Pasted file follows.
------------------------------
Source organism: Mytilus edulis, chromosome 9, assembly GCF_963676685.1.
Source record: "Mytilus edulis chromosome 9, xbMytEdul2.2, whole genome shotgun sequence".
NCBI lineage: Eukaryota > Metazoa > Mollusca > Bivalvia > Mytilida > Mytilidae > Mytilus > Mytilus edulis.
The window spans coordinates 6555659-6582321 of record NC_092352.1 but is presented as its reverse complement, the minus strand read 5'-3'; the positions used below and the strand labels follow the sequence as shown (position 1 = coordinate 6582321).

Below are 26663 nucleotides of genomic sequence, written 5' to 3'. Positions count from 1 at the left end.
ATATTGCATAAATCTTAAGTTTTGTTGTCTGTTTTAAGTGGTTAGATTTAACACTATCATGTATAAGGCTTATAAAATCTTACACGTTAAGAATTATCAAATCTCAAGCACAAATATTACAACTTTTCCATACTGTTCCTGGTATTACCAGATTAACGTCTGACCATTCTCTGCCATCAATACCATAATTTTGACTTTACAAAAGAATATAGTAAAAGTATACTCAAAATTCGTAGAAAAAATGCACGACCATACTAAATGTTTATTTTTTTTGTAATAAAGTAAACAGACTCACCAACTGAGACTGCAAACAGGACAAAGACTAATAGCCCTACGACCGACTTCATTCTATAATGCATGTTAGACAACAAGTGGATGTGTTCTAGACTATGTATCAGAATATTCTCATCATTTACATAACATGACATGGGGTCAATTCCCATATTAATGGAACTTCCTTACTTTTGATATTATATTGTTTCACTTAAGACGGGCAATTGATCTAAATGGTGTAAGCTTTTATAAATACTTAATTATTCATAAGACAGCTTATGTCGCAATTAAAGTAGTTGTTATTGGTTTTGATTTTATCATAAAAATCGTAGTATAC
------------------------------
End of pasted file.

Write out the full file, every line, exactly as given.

Source organism: Mytilus edulis, chromosome 9, assembly GCF_963676685.1.
Source record: "Mytilus edulis chromosome 9, xbMytEdul2.2, whole genome shotgun sequence".
NCBI lineage: Eukaryota > Metazoa > Mollusca > Bivalvia > Mytilida > Mytilidae > Mytilus > Mytilus edulis.
The window spans coordinates 6555659-6582321 of record NC_092352.1 but is presented as its reverse complement, the minus strand read 5'-3'; the positions used below and the strand labels follow the sequence as shown (position 1 = coordinate 6582321).

Below are 26663 nucleotides of genomic sequence, written 5' to 3'. Positions count from 1 at the left end.
ATATTGCATAAATCTTAAGTTTTGTTGTCTGTTTTAAGTGGTTAGATTTAACACTATCATGTATAAGGCTTATAAAATCTTACACGTTAAGAATTATCAAATCTCAAGCACAAATATTACAACTTTTCCATACTGTTCCTGGTATTACCAGATTAACGTCTGACCATTCTCTGCCATCAATACCATAATTTTGACTTTACAAAAGAATATAGTAAAAGTATACTCAAAATTCGTAGAAAAAATGCACGACCATACTAAATGTTTATTTTTTTTGTAATAAAGTAAACAGACTCACCAACTGAGACTGCAAACAGGACAAAGACTAATAGCCCTACGACCGACTTCATTCTATAATGCATGTTAGACAACAAGTGGATGTGTTCTAGACTATGTATCAGAATATTCTCATCATTTACATAACATGACATGGGGTCAATTCCCATATTAATGGAACTTCCTTACTTTTGATATTATATTGTTTCACTTAAGACGGGCAATTGATCTAAATGGTGTAAGCTTTTATAAATACTTAATTATTCATAAGACAGCTTATGTCGCAATTAAAGTAGTTGTTATTGGTTTTGATTTTATCATAAAAATCGTAGTATAC